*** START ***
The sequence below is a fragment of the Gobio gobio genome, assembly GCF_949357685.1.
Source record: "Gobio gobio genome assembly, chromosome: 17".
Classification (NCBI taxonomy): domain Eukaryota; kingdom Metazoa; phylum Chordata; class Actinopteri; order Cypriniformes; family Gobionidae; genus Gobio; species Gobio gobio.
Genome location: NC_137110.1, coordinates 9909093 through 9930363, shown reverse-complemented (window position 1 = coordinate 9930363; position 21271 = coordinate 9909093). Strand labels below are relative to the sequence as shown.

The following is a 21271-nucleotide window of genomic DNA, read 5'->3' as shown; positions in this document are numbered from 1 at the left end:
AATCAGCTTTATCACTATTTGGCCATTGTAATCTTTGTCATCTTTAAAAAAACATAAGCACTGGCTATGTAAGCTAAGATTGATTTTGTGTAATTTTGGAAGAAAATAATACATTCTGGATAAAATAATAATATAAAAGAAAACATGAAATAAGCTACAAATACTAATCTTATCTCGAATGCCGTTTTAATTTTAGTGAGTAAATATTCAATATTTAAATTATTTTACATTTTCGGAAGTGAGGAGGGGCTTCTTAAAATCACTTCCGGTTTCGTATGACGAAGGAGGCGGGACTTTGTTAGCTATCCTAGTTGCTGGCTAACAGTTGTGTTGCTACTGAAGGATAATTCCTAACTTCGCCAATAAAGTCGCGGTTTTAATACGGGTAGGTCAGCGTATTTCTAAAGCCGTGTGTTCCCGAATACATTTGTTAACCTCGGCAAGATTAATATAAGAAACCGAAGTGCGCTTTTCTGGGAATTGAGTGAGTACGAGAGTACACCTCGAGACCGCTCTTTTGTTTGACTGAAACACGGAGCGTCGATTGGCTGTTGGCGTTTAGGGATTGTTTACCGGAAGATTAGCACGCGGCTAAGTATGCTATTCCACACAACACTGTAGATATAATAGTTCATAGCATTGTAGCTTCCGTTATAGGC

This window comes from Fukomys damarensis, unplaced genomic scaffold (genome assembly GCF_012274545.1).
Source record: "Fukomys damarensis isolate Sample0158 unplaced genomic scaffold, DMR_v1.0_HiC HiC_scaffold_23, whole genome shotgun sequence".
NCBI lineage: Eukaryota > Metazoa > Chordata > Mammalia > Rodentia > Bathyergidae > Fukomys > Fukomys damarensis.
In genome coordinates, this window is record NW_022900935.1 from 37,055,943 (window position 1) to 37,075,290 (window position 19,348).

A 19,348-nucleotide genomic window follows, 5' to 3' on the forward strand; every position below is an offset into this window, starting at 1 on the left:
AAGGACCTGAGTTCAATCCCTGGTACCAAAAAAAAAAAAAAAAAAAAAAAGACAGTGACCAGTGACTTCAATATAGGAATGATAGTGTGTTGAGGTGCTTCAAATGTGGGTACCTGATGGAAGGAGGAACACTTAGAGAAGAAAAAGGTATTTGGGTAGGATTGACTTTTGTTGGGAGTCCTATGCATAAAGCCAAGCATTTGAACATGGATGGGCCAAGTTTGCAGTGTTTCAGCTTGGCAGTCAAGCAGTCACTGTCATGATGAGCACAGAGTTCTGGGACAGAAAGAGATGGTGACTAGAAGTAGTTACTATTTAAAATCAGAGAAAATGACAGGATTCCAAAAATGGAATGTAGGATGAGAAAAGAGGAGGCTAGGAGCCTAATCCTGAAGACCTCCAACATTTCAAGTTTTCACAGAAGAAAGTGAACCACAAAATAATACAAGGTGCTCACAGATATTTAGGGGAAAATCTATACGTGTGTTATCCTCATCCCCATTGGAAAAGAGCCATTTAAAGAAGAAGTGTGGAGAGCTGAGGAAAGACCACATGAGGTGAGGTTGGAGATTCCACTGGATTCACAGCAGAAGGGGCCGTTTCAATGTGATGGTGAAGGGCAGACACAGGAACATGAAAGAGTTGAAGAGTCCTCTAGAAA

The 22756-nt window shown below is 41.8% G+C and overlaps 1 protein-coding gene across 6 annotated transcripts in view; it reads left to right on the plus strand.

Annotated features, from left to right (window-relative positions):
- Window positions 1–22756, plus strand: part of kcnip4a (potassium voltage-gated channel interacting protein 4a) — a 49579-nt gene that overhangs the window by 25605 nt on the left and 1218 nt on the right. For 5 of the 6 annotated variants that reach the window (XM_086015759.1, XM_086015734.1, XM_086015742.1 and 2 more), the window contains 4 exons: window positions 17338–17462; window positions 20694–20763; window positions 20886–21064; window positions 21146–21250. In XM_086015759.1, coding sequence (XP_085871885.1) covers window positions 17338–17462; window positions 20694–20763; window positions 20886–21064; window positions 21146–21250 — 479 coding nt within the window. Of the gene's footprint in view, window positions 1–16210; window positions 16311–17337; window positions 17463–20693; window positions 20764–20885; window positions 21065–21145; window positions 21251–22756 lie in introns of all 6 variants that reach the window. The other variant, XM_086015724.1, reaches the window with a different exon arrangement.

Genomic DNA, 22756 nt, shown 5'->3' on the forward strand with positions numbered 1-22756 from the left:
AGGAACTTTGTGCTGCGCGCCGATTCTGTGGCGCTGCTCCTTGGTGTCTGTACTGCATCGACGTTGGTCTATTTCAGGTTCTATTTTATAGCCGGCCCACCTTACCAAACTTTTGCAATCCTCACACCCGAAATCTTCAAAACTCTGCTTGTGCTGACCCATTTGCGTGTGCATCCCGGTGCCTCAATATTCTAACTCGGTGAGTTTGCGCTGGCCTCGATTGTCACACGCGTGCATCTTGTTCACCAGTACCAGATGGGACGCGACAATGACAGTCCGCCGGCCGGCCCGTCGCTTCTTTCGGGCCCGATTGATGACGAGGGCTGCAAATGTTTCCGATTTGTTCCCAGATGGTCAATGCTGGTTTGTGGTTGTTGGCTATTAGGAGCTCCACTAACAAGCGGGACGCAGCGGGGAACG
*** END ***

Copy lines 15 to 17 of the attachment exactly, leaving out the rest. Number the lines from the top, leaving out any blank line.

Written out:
- Window positions 1–22756, plus strand: part of kcnip4a (potassium voltage-gated channel interacting protein 4a) — a 49579-nt gene that overhangs the window by 25605 nt on the left and 1218 nt on the right. For 5 of the 6 annotated variants that reach the window (XM_086015759.1, XM_086015734.1, XM_086015742.1 and 2 more), the window contains 4 exons: window positions 17338–17462; window positions 20694–20763; window positions 20886–21064; window positions 21146–21250. In XM_086015759.1, coding sequence (XP_085871885.1) covers window positions 17338–17462; window positions 20694–20763; window positions 20886–21064; window positions 21146–21250 — 479 coding nt within the window. Of the gene's footprint in view, window positions 1–16210; window positions 16311–17337; window positions 17463–20693; window positions 20764–20885; window positions 21065–21145; window positions 21251–22756 lie in introns of all 6 variants that reach the window. The other variant, XM_086015724.1, reaches the window with a different exon arrangement.

Genomic DNA, 22756 nt, shown 5'->3' on the forward strand with positions numbered 1-22756 from the left:
AGGAACTTTGTGCTGCGCGCCGATTCTGTGGCGCTGCTCCTTGGTGTCTGTACTGCATCGACGTTGGTCTATTTCAGGTTCTATTTTATAGCCGGCCCACCTTACCAAACTTTTGCAATCCTCACACCCGAAATCTTCAAAACTCTGCTTGTGCTGACCCATTTGCGTGTGCATCCCGGTGCCTCAATATTCTAACTCGGTGAGTTTGCGCTGGCCTCGATTGTCACACGCGTGCATCTTGTTCACCAGTACCAGATGGGACGCGACAATGACAGTCCGCCGGCCGGCCCGTCGCTTCTTTCGGGCCCGATTGATGACGAGGGCTGCAAATGTTTCCGATTTGTTCCCAGATGGTCAATGCTGGTTTGTGGTTGTTGGCTATTAGGAGCTCCACTAACAAGCGGGACGCAGCGGGGAACG